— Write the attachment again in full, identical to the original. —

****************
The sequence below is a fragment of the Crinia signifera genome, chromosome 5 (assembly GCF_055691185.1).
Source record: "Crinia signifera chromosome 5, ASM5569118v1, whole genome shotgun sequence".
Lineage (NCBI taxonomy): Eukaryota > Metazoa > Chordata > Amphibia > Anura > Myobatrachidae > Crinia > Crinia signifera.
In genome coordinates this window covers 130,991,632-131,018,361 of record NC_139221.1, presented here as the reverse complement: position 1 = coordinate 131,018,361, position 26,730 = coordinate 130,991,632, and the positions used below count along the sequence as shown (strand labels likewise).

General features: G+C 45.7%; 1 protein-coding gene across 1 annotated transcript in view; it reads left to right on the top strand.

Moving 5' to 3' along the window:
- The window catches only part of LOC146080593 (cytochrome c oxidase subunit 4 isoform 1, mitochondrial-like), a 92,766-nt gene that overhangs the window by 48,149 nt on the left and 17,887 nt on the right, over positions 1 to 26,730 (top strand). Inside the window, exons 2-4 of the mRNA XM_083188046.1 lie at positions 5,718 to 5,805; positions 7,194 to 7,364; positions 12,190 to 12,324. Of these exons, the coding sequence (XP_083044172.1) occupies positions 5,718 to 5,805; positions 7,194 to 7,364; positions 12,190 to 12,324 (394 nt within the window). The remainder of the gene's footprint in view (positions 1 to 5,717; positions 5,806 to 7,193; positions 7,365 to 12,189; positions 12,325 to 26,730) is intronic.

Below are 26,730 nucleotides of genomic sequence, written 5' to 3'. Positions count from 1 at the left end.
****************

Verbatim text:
The sequence below is a fragment of the Crinia signifera genome, chromosome 5 (assembly GCF_055691185.1).
Source record: "Crinia signifera chromosome 5, ASM5569118v1, whole genome shotgun sequence".
Lineage (NCBI taxonomy): Eukaryota > Metazoa > Chordata > Amphibia > Anura > Myobatrachidae > Crinia > Crinia signifera.
In genome coordinates this window covers 130,991,632-131,018,361 of record NC_139221.1, presented here as the reverse complement: position 1 = coordinate 131,018,361, position 26,730 = coordinate 130,991,632, and the positions used below count along the sequence as shown (strand labels likewise).

General features: G+C 45.7%; 1 protein-coding gene across 1 annotated transcript in view; it reads left to right on the top strand.

Moving 5' to 3' along the window:
- The window catches only part of LOC146080593 (cytochrome c oxidase subunit 4 isoform 1, mitochondrial-like), a 92,766-nt gene that overhangs the window by 48,149 nt on the left and 17,887 nt on the right, over positions 1 to 26,730 (top strand). Inside the window, exons 2-4 of the mRNA XM_083188046.1 lie at positions 5,718 to 5,805; positions 7,194 to 7,364; positions 12,190 to 12,324. Of these exons, the coding sequence (XP_083044172.1) occupies positions 5,718 to 5,805; positions 7,194 to 7,364; positions 12,190 to 12,324 (394 nt within the window). The remainder of the gene's footprint in view (positions 1 to 5,717; positions 5,806 to 7,193; positions 7,365 to 12,189; positions 12,325 to 26,730) is intronic.

Below are 26,730 nucleotides of genomic sequence, written 5' to 3'. Positions count from 1 at the left end.